Java has Streams. Do we need third-party collections?

Craig Motlin
3 min readMay 15, 2018

Java 8 added Streams. Are competing collections libraries like Eclipse Collections, Trove, Guava, etc. effectively deprecated now?

I saw this question on StackOverflow, specifically about Eclipse Collections. Here is my answer.

Is there any reason to still use Eclipse Collections? Yes! Streams are a huge step forward, and a welcome improvement to Java. However, Eclipse Collections includes many features not yet in the JDK.

  • Eager evaluation
  • Efficient Maps and Sets
  • Multimaps and Bags
  • Immutable Collections
  • Primitive Collections
  • Hashing Strategies

Eager Evaluation

Streams always use lazy evaluation. We start a stream by calling, stack one or more lazy operations, and finish the stream by calling a method like collect().

With Eclipse Collections, you may use lazy evaluation. Instead of stream() you’d call asLazy().

Or you may use the eager api.

Lazy evaluation is great when your computation may short circuit, or when the result is reduced down to a primitive, like a boolean or count. Otherwise, there’s usually a performance penalty when using lazy evaluation, and the code winds up a lot longer.

Efficient Maps and Sets

The JDK’s HashMap is implemented as a table of Entry objects, where each Entry wraps a key-value pair. These entries waste memory, and the extra hop can waste time too.

Eclipse Collections includes UnifiedMap, which uses 50% the memory on average.

The JDK’s HashSet is implemented by delegating to a HashMap and just ignoring the Map’s values, which is even more wasteful. Eclipse Collections includes UnifiedSet, which uses 25% the memory on average.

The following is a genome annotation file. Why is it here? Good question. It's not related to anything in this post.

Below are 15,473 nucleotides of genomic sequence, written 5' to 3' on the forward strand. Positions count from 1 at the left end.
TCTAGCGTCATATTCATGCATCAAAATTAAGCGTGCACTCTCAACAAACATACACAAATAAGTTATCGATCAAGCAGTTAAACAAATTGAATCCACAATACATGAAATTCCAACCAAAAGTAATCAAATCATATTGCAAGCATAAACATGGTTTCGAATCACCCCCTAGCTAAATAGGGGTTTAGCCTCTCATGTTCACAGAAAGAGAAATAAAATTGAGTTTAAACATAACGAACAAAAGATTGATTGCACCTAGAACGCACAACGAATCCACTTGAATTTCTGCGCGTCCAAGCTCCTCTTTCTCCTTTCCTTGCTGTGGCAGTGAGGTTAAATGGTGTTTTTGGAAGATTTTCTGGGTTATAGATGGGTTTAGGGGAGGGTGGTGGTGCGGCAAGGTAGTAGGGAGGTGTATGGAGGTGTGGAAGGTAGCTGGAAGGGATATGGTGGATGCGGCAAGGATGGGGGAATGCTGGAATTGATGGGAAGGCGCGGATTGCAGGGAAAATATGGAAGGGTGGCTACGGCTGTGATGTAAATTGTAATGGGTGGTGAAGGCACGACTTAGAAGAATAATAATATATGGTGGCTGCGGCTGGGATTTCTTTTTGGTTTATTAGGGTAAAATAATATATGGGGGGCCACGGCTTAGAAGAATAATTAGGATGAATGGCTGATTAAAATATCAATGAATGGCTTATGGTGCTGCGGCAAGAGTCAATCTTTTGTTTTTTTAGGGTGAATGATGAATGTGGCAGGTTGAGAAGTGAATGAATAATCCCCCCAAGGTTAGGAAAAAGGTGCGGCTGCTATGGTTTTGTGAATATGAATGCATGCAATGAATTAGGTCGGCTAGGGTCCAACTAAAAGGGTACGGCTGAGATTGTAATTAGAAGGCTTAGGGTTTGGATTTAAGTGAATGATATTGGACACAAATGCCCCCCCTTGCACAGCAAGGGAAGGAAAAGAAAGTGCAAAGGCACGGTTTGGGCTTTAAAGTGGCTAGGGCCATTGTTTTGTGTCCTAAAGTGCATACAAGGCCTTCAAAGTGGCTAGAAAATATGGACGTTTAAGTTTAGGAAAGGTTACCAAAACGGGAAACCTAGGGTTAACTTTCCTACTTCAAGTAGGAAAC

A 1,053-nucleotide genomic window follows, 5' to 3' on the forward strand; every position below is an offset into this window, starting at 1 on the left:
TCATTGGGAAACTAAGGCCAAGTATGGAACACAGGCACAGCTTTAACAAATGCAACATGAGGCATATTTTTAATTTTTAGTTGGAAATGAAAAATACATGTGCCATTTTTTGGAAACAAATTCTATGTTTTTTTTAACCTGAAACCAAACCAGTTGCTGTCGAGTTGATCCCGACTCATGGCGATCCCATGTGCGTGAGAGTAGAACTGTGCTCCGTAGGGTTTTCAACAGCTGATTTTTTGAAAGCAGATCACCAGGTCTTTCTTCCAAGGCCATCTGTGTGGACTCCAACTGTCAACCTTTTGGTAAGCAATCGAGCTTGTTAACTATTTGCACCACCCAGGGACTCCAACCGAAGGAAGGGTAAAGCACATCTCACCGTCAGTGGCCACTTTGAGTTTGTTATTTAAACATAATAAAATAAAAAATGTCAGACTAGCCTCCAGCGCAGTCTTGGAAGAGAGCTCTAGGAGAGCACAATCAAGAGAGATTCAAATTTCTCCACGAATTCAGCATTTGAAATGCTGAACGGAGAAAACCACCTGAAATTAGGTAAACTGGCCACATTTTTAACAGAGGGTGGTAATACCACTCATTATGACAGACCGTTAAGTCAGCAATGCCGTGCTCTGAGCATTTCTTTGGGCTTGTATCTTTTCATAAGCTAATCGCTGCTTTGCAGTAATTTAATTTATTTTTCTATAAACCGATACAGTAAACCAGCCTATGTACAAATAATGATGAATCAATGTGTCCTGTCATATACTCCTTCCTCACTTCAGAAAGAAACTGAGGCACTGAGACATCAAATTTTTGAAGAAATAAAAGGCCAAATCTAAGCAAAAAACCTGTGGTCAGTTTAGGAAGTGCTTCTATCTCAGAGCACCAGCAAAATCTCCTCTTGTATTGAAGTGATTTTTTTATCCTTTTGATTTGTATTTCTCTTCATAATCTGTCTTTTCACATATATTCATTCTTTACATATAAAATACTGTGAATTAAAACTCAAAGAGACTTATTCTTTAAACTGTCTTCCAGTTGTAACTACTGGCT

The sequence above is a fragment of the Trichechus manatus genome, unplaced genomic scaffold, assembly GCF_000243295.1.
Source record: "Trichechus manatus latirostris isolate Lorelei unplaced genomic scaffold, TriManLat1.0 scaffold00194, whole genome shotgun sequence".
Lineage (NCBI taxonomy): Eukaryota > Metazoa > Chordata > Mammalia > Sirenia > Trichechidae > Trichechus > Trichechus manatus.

Trove, FastUtils, HPPC, and others have similar replacements for HashMap and HashSet.

These issues with HashMap and HashSet have been around since the collections library was added back in Java 1.2. They are unlikely ever to be fixed due to backwards compatibility concerns.

Multimaps and Bags

Multimaps are like Maps where each key maps to multiple values. Bags, aka multisets, are like Sets where each item is mapped to a count, or number of occurrences.

Guava popularized these types in Java. Keep in mind that Guava doesn’t implement replacements for built-in types. So Guava’s HashMultimap is backed by a HashMap<K, HashSet<V>> which wastes a lot of memory as we just learned.

Eclipse Collections includes iteration patterns like groupBy() which return efficient Multimaps. In this example people is a MutableSet so groupBy() returns a MutableSetMultimap (backed by a UnifiedMap of UnifiedSets).

Java 8 added grouping but no multimaps.

A Map isn’t quite as convenient as a Multimap, because we have to always remember to deal with null. With Streams, we also have to remember to use the right collector to match the collection. If we had used the single-argument groupingBy() we would have returned a map of lists.

The same points apply to counting…

…and to Bags

Immutable Collections and Primitive Collections

Most third party collections libraries add immutable collections or primitive collections. Eclipse Collections adds both. The JDK has unmodifiable wrappers, but no immutable collections. Java 8 added primitive streams, but there’s no way to finish the stream by collecting into a primitive collection.

Hashing Strategies

In relational databases, a table may have a primary key and additional unique indices, allowing lookups in different ways. Hash tables always perform lookups using equals and hashcode, which is like only allowing a primary key. This is where HashingStrategy comes in.

Eclipse Collections includes iteration patterns that work with HashingStrategies…

… and data structures that work with HashingStrategies.


As future versions of Java pull in more features, there will be less of a need for third-party collections libraries. For now, they provide compelling features beyond what’s included in the JDK.

This article was originally posted at